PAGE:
William Glackens was one of The Eight, a group of artists who challenged the traditional selection and display practices of the National Academy of Design. In response to frequent rejections of their work under this system, they promoted and exhibited their art independently. Their name derived from the title of a 1908 exhibition of their work at the Macbeth Gallery in New York City. When At Mouquin’s was shown at The Art Institute of Chicago in 1908 as part of a traveling exhibition of works by The Eight, one Chicago art critic sardonically asked, "Can a Scotch highball or a Manhattan cocktail figure in a beautiful painting?" The same critic noticed that Glackens and his colleagues were extending the boundaries of art, not so much by their means of expression (figurative and "realistic"), but by their choice of subject matter: portraits of the urban populace and scenes of life in New York City. Like John Sloan in Renganeschi’s Saturday Night, Glackens knew the subject of the canvas intimately: Mouquin’s was a French restaurant located at Twenty-eighth Street and Sixth Avenue, close to the artist’s Thirtieth Street studio. The scene of Glackens’s painting and its emphasis on drinking, however, reveal that Mouquin’s catered to a clientele very different from the one that frequented the Italian eatery Sloan depicted. Glackens’s painting is further distinguished by its resemblance to nineteenth-century French art, particularly to Édouard Manet’s paintings of modern life.
Glackens visited Paris in the company of fellow painter Robert Henri in 1895 and 1896. Prior to this trip, Glackens was primarily a landscape painter. While in Paris, he reportedly studied the work of Manet and his contemporaries in the Gustave Caillebotte collection on view at the Musée du Luxembourg. Although his palette is dark, the scenes he produced of Parisian street life, and those of people enjoying leisure time in urban and suburban locales, attest to this influence. After his sojourn in Europe, Glackens settled in New York City; while establishing himself as a painter, he resumed working as a newspaper and magazine illustrator, a career he had begun in Philadelphia. By 1905, the year At Mouquin’s won an Honorable Mention at the Carnegie Institute’s Tenth Annual Exhibition of American Art, Glackens had established himself as both an illustrator and a painter.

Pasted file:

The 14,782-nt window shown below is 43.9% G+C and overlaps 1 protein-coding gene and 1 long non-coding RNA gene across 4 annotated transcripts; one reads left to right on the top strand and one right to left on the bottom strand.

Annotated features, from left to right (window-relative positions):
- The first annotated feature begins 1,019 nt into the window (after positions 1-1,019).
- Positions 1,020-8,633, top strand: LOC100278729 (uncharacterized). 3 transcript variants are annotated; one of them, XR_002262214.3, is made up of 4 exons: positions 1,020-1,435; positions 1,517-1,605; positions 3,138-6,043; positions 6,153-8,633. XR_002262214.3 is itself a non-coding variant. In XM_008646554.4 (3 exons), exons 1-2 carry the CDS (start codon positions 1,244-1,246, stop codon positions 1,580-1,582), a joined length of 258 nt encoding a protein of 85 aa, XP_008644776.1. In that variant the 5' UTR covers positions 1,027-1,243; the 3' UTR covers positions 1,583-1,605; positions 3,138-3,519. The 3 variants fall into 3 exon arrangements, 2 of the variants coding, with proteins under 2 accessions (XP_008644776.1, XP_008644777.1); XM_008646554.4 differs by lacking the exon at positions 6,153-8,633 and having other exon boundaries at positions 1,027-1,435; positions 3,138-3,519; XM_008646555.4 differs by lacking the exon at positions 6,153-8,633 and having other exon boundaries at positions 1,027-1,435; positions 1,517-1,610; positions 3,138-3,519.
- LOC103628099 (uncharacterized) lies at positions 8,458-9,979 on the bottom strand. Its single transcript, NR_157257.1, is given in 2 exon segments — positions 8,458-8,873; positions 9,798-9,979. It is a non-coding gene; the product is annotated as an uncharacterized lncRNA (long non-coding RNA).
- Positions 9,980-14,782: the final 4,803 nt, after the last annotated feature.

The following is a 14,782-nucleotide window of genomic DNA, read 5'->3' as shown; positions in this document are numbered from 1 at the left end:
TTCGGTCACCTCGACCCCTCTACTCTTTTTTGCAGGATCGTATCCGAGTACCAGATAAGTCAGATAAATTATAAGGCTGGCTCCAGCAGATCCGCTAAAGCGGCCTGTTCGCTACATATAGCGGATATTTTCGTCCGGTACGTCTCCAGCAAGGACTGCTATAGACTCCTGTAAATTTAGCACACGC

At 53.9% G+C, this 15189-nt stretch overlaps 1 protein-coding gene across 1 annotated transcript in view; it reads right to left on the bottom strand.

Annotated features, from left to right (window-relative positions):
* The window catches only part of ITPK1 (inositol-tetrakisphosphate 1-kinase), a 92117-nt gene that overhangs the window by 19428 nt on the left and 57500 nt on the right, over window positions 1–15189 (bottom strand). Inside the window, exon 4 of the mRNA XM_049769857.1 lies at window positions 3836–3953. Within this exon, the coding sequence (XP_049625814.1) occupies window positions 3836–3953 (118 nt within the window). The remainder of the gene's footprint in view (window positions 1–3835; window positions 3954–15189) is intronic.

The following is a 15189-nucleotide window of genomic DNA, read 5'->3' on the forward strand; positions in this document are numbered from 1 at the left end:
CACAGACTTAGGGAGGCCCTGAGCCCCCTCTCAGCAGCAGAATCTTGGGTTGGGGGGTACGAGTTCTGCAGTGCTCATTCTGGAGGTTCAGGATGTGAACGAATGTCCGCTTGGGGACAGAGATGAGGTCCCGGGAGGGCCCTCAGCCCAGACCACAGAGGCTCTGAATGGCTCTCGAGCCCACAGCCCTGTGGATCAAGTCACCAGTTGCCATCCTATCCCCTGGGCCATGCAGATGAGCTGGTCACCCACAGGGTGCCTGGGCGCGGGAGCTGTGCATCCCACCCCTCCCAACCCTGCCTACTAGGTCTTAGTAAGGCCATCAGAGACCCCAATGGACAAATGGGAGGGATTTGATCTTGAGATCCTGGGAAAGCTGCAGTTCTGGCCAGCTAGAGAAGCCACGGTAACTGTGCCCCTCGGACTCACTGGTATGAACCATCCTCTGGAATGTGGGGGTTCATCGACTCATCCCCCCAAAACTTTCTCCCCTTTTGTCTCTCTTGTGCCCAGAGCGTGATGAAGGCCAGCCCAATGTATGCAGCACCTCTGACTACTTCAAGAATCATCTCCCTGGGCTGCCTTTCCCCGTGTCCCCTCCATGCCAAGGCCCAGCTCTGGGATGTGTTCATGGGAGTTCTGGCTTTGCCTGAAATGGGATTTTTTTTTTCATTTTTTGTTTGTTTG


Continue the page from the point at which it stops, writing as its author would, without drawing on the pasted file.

In his correspondence with family and friends, Glackens often referred to Mouquin’s and the male protagonist of his painting, James B. Moore. A lawyer by training, Moore owned the Café Francis on West Thirty-fifth Street and advertised his restaurant as "New York’s Most Popular Resort of New Bohemia," in order to attract the artists and writers he sought as his friends. The fashionable woman intimately sharing the banquette with Moore has not been identified; perhaps she is one of the young women with whom Moore kept frequent company and referred to as his "daughters." Two other figures reflected in the mirror have been identified: Glackens’s wife Edith, whose head is positioned between Moore and his companion, and on the far right side, the art critic and early champion of Glackens’s work, Charles Fitzgerald. Judging from the angle of their reflections, Edith Glackens and Fitzgerald appear to be engaged in a conversation from which Moore has momentarily turned away. Humorously, he brandishes a glass of liquor in order to draw the attention of his somewhat bored-looking companion, who has yet to touch her cocktail.
Like the barmaid in Édouard Manet’s Bar at the Folies-Bergère (1881–82; Courtauld Institute of Art, London), the lavishly bedecked woman in At Mouquin’s is inscrutable; what attracts her gaze remains the mystery that sustains the tension of the composition. She is also its most visually arresting element: her vivid blue dress and silvery gray cloak are painted with a confident bravura and creamy texture that caused some writers to dub Glackens the "American Manet." The artist’s inclusion of a tabletop still life of flowers, glasses, and liquor bottles is reminiscent of the French realist’s work as well, particularly his Folies-Bergère scene, which includes a similarly virtuoso still-life arrangement.
In New York and Chicago, critics perceived this picture as "sensational" and "vulgar," focusing on its candid depiction of drinking ("the man does not look like a Prohibitionist") and on the sexually charged side of social intercourse between men and women. Whereas this type of scene was commonplace in French painting by the turn of the century, North American audiences and artists were only on the brink of accepting sophisticated scenes of modern life that broached themes of sexuality and license as subjects for art. At Mouquin’s remains one of Glackens’s most renowned and accomplished paintings, both for its style and for its subject matter. Looking closely at his own milieu, the artist devised a scene that combines portraiture with genre painting, eschews clear narrative conventions, and ushers in a mode of painting appropriate to the pleasures and perils of the age.
- Shop Online
- Join and Give